Green corridors connecting Ireland and the UK is under construction

NatPower Marine, a subsidiary of the UK’s NatPower Group, and Peel Ports Group have announced plans to create the first green shipping corridors between Ireland and the UK. This project will see the development of the UK’s first commercial electric ship charging network, supporting electric propulsion and cold ironing as part of a global network.

The initiative will implement dedicated e-ship charging infrastructure across all eight UK and Irish ports operated by Peel Ports Group. Additionally, the master plan includes installing electric cars, vans, and HGV chargers for commercial electric vehicles passing through the ports.

Currently, over 3,000 vessels cross the Irish Sea each year, emitting 230,000 tonnes of CO2, 20,000 tonnes of nitrous oxide (NOx), and 18,000 tonnes of sulphur oxide (SOx). The first routes identified for the green shipping corridors are Belfast-Heysham and Dublin-Birkenhead. These routes support Peel Ports Group’s ambition for Heysham Port in Lancashire to become the UK’s first net zero port, which has already reduced the emissions of its landside plant, equipment, and vehicles by up to 90%.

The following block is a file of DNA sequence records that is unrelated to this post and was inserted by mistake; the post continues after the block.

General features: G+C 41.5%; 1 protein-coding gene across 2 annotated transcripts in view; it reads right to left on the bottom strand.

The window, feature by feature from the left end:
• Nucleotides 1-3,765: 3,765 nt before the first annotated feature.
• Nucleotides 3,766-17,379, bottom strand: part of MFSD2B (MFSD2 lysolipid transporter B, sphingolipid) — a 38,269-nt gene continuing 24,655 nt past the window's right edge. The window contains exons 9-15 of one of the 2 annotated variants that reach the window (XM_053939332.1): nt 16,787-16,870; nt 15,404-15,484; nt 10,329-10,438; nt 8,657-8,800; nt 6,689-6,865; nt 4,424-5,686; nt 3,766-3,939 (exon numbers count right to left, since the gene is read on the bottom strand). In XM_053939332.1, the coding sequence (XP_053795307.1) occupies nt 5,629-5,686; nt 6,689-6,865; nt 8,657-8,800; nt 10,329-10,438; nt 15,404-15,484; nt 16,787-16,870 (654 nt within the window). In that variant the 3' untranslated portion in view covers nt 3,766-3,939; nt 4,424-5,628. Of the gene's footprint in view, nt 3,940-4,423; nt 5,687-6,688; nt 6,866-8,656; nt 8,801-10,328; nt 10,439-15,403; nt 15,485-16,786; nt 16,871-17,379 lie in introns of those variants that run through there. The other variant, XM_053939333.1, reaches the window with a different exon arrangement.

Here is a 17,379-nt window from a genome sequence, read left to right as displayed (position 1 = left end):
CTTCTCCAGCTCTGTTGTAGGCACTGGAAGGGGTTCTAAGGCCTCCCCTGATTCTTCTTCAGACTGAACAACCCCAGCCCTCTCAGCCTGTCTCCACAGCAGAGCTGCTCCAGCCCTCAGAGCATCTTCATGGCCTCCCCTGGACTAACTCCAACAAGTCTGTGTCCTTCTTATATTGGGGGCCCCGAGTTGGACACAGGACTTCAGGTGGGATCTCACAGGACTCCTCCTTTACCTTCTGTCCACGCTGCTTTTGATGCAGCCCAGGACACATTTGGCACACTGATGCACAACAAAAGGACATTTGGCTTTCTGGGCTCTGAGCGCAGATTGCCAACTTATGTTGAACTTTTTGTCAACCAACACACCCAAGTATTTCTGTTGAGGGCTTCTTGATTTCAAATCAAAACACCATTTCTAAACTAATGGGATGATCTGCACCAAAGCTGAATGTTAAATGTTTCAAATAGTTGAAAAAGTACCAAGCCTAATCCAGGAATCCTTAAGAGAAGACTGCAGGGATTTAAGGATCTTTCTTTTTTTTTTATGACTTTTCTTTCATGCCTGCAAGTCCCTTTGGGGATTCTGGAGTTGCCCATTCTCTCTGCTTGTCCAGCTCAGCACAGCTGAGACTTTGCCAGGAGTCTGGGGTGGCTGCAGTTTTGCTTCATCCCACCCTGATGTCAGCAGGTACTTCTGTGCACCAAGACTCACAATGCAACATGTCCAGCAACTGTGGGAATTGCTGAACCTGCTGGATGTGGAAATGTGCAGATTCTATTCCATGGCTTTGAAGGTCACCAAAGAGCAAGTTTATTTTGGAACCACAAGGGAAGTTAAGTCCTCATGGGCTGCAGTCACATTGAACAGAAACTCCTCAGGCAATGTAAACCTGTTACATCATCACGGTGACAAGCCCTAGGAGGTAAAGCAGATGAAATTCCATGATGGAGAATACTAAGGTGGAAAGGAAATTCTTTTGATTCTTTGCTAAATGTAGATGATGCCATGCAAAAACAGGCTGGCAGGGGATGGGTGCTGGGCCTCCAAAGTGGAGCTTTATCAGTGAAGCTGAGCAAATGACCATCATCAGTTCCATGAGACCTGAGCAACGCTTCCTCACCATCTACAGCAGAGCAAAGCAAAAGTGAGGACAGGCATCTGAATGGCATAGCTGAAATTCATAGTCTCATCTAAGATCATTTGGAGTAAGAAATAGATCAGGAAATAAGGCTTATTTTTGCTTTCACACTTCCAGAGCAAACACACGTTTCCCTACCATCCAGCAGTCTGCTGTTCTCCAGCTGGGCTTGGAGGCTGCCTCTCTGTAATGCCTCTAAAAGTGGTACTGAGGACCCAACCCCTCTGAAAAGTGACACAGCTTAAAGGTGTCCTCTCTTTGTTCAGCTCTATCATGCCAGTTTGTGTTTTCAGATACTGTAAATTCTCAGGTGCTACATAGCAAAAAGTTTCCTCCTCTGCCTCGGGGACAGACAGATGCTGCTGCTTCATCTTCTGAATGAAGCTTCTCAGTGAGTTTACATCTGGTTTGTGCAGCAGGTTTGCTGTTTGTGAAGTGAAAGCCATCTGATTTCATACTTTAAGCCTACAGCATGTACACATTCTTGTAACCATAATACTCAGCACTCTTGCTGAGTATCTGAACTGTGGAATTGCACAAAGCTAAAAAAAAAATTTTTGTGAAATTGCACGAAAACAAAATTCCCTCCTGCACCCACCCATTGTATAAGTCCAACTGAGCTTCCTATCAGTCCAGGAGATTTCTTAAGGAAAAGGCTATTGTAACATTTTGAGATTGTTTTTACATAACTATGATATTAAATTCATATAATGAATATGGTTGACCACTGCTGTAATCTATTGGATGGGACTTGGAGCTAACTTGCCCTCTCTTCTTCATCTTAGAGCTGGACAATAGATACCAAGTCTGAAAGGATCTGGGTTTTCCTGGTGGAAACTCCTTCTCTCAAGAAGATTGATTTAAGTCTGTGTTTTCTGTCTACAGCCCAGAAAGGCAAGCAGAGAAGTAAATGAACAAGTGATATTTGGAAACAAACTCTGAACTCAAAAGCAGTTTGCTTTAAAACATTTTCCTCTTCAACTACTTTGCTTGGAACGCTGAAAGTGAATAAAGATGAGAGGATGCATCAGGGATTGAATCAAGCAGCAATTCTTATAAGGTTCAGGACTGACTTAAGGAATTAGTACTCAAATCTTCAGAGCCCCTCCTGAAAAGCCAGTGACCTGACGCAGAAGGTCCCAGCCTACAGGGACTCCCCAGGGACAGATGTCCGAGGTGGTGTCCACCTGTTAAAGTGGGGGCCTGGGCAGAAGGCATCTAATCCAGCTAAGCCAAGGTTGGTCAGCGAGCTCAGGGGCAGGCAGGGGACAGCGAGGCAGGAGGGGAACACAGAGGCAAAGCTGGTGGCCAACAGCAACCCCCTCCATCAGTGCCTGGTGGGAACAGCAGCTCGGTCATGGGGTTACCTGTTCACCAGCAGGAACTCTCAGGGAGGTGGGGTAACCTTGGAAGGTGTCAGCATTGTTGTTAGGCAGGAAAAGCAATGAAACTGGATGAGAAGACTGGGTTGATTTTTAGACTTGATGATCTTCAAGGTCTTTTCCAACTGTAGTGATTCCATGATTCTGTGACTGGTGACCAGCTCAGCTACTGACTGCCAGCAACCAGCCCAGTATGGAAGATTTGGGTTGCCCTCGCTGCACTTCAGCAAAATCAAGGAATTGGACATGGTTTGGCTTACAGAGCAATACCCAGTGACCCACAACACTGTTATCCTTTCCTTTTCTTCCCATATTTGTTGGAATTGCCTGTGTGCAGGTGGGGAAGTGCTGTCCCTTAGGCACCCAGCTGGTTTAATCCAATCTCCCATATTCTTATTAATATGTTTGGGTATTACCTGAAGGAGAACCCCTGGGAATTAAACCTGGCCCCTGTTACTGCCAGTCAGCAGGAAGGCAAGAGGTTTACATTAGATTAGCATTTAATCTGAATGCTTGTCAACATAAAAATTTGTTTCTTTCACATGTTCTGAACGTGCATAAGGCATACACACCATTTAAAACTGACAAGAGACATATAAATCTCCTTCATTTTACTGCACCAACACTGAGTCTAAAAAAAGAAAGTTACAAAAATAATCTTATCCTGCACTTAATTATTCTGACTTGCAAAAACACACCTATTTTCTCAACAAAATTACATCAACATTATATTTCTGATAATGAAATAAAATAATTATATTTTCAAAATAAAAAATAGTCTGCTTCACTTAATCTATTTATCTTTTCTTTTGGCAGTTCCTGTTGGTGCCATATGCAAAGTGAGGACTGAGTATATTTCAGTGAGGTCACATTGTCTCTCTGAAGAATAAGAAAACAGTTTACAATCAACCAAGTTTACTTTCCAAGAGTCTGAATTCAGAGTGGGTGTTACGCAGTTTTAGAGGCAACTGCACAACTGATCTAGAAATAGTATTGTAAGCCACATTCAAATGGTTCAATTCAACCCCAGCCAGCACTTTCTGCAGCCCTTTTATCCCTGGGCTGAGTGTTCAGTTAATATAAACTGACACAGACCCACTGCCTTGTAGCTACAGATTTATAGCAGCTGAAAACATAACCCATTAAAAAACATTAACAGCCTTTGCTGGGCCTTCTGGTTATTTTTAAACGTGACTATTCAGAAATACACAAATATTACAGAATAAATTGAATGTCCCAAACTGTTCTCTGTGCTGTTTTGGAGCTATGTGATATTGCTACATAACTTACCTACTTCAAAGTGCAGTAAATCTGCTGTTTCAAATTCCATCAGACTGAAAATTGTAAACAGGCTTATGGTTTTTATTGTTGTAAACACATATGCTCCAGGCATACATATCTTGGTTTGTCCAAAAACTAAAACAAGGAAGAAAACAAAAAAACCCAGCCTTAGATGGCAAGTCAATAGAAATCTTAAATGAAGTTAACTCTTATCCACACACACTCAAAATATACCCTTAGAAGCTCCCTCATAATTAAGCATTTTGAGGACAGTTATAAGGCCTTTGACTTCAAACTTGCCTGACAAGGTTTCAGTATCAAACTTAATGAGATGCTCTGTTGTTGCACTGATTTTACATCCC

This project marks the beginning of a new £3bn ($3.81bn) global charging network planned by NatPower Marine, aiming to establish charging infrastructure at 120 port locations worldwide by 2030.

Stefano Sommadossi, CEO of NatPower Marine, stated that NatPower Marine is investing to deploy the largest global network of charging points to help solve the chicken and egg conundrum facing this industry: shipping lines cannot electrify their vessels if port charging infrastructure is not available, and ports are unable to raise capital for charging infrastructure without certainty of demand from shipping lines.